As the hockey world becomes drawn into the tumult of real-deal negotiations, the prospect of a 2012-13 season seems to be turning into a reality. With the new year on the horizon, the Philadelphia Flyers begin the process of evaluating the team's strengths and weaknesses.
One of the franchise's pressing questions is the status of team captain Chris Pronger, who missed most of the 2011-12 campaign with post-concussion issues and has been rumored to be on the verge of retirement, though GM Paul Holmgren has brushed the notion aside (via NBC Sports).
Pronger is a critical key for the Flyers as his role goes beyond merely manning his position in the defensive zone.
Here are five reasons why Chris Pronger's presence could be the difference between a Stanley Cup run and an early playoff exit for the Flyers.
Pronger's injury dealt a heavy blow to last year's Flyers squad, and the injury curse has already reared its ugly head towards Philadelphia in 2012.
During the offseason, Andrej Meszaros suffered an Achilles tendon injury that required surgery, a procedure that could keep Meszaros out for the entire season.
Meszaros is a physical force and an offensive threat, and the team's blue line loses an important part of its game as long as Meszaros stays off the ice. His role could easily be filled by Pronger, even if Pronger cannot be the player he was when he first arrived in Philadelphia.
Pronger's heavy shot, reliable positioning and brute physicality could, in some ways, be an upgrade over Meszaros. Without Pronger, the Flyers' defense will be rounded out by players who don't have the same level of experience and energy that Pronger and Meszaros can bring.
By trading James van Riemsdyk to acquire Toronto's Luke Schenn, the Flyers made defense a priority.
Unfortunately, Schenn's availability and relatively inexpensive price tag came as a result of his stunted growth in a Leafs uniform. Paul Holmgren is hoping that a change of scenery gets Schenn back on track to being a defensive stalwart.
Chris Pronger would be a near-perfect mentor for Schenn. Schenn might be paired with Kimmo Timonen, but Timonen's game is distinctly different from Schenn. Timonen is an undersized puck-mover, while Schenn is a big-bodied, stay-at-home defenseman.
If Schenn has Pronger as a mentor instead of Timonen, he would learn more about how to effectively use his body. Schenn is one of the most prominent hitters in hockey, but his lack of tact gets him out of position too frequently.
Pronger could be the catalyst for a big leap forward in Schenn's maturation.
It's no secret that goaltending is a concern for the Flyers. In fact, goaltending is always a concern for the Flyers.
This season, the Flyers are looking for their $51 million goalie to bounce back from a decidedly average inaugural campaign in Philadelphia that featured a .909 save percentage and 2.48 goals against average.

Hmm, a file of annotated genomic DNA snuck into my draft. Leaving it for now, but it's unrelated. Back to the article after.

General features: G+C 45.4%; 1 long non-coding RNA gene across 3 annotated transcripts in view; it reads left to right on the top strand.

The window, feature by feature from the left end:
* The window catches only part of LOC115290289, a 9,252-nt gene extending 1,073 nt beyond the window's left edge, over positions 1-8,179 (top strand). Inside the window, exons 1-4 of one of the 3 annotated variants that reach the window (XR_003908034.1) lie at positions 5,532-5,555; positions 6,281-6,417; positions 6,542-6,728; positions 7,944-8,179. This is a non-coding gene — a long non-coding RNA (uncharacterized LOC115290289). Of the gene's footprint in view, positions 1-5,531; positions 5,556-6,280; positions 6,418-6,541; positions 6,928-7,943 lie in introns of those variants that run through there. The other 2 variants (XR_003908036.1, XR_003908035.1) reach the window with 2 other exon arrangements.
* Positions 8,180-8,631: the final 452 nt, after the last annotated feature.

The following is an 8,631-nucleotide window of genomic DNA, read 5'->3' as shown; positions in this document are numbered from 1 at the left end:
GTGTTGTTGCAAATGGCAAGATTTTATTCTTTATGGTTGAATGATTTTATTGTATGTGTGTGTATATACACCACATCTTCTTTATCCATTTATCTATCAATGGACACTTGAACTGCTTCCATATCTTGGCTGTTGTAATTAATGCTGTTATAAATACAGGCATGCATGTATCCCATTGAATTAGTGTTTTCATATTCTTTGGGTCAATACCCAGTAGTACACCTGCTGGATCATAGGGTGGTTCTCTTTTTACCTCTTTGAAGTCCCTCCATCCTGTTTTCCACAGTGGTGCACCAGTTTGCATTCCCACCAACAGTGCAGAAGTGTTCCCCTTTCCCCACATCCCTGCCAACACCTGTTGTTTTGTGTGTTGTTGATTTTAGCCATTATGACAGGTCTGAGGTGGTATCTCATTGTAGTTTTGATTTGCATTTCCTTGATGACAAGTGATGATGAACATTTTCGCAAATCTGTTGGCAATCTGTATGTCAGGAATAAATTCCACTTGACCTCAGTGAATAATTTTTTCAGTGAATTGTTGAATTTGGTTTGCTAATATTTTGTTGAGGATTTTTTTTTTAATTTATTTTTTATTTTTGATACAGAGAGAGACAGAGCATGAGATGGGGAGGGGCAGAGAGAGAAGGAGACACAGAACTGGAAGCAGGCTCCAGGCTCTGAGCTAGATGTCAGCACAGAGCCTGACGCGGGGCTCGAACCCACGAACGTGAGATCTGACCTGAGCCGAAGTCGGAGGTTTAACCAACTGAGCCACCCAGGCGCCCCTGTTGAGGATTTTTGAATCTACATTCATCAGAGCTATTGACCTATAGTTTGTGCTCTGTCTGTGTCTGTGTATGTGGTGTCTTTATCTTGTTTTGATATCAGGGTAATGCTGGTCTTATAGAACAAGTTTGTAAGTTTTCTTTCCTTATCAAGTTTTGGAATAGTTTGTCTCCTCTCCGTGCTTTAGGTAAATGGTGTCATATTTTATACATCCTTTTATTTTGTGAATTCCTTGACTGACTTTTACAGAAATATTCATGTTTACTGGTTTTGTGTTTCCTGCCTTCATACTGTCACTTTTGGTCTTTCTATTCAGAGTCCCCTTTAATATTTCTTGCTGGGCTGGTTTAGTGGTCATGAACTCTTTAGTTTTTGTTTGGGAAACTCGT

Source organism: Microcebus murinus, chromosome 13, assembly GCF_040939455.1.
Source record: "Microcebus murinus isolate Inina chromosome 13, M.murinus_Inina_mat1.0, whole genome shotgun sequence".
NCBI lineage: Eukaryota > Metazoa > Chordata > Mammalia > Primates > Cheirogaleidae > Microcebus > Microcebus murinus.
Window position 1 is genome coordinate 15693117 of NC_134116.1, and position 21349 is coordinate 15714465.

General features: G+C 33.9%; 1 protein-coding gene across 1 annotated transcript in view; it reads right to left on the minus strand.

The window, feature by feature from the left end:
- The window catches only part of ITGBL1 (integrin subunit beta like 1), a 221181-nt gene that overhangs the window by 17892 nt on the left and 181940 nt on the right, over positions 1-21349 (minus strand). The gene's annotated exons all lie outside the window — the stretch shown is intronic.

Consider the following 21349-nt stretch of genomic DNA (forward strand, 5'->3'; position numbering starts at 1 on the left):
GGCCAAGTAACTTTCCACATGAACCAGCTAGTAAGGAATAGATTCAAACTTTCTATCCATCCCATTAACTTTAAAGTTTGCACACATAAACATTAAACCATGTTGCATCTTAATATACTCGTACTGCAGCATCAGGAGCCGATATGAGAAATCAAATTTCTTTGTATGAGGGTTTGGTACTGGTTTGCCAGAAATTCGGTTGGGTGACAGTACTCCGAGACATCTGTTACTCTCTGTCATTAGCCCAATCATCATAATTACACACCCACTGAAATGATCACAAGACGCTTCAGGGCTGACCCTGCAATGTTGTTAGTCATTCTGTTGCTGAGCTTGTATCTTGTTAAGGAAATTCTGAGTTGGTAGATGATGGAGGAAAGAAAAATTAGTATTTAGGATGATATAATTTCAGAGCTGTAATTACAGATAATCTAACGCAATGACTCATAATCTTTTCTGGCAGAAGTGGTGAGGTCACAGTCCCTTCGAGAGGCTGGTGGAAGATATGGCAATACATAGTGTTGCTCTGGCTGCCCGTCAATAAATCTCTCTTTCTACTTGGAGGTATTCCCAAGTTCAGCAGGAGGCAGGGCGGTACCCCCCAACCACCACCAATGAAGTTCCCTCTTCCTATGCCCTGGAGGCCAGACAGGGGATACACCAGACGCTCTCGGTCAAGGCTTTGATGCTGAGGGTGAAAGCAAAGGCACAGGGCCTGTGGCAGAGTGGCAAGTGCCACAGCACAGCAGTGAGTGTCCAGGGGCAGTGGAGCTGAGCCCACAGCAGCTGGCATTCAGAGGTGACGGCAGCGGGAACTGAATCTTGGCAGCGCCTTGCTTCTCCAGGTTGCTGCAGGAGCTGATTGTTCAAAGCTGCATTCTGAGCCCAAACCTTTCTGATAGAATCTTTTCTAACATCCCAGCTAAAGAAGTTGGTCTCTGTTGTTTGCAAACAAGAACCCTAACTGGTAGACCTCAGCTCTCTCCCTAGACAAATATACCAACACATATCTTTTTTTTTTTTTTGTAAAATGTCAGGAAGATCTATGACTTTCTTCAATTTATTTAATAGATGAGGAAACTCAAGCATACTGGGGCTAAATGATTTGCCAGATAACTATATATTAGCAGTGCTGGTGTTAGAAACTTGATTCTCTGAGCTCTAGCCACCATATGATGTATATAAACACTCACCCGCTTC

The turnaround will require Ilya Bryzgalov to compose himself, but the team will also have to improve in front of him. In order for Bryz to find his mojo, the Flyers' defense needs to give him all the help they can provide.
Chris Pronger is among the best in NHL history at clearing the crease. The Flyers need that muscle to give Bryzgalov a clear sight line to the puck. Likewise, getting physical with opposing forwards makes it that much harder for rebounds to become goals.
The holes on defense and questions in the crease are scary prospects for the Flyers in 2012-13, but the return of Pronger would soften the effect of those weaknesses in a significant way.
As a result of the questions in net, the Flyers' defense is heavily structured to focus around its own net. Offensive defenseman Matt Carle was allowed to walk in the offseason, and Kimmo Timonen's age indicates that his numbers will likely decline in 2012-13.
Luke Schenn, Braydon Coburn and Nicklas Grossmann make up three of the team's top four defensemen, all of whom are far more useful in preventing goals than scoring them.
The Flyers will miss the point production that can come from the blue line unless Chris Pronger makes a return. Pronger is well known for his heavy slapshot, a shot that could produce numerous deflection and rebound opportunities for players like Scott Hartnell and Wayne Simmonds in front of the net.
The Flyers' offense should be able to hold its own, but when an opposing defense succeeds in shutting down the top line, effective shooting from the point can be enough to pull out the win.
The Flyers have plenty of leadership waiting in the wings. Claude Giroux seems destined to be captain one day, Brayden Schenn showed that he can be an on-ice leader in the playoffs, and veterans like Danny Briere, Scott Hartnell and Kimmo Timonen have all worn the "A" or the "C" at some point in their careers.
Still, Pronger was the undisputed voice in the locker room. No player on the Flyers roster is more equipped to be a leader than Chris Pronger. Giroux is still young and needs to mature, as evidenced by his headshot on Dainius Zubrus that earned him a suspension for Game 5 of the Eastern Conference Semifinals.
Timonen's age and the fact that this is a contract year begs the question of whether or not he will be a Flyer for much longer. Briere had an abysmal regular season in 2011-12, and the team cannot afford to see him disappear if he is supposed to be Philly's captain.
Pronger's return would bring stability to a team that needs to iron out its leadership structure. He would provide an example for Giroux to follow and allow the future face of the franchise valuable years to mature.
Pronger's health, of course, comes first. But if the captain can lace up the skates again, the team will benefit on all parts of the ice and, most importantly, in the locker room.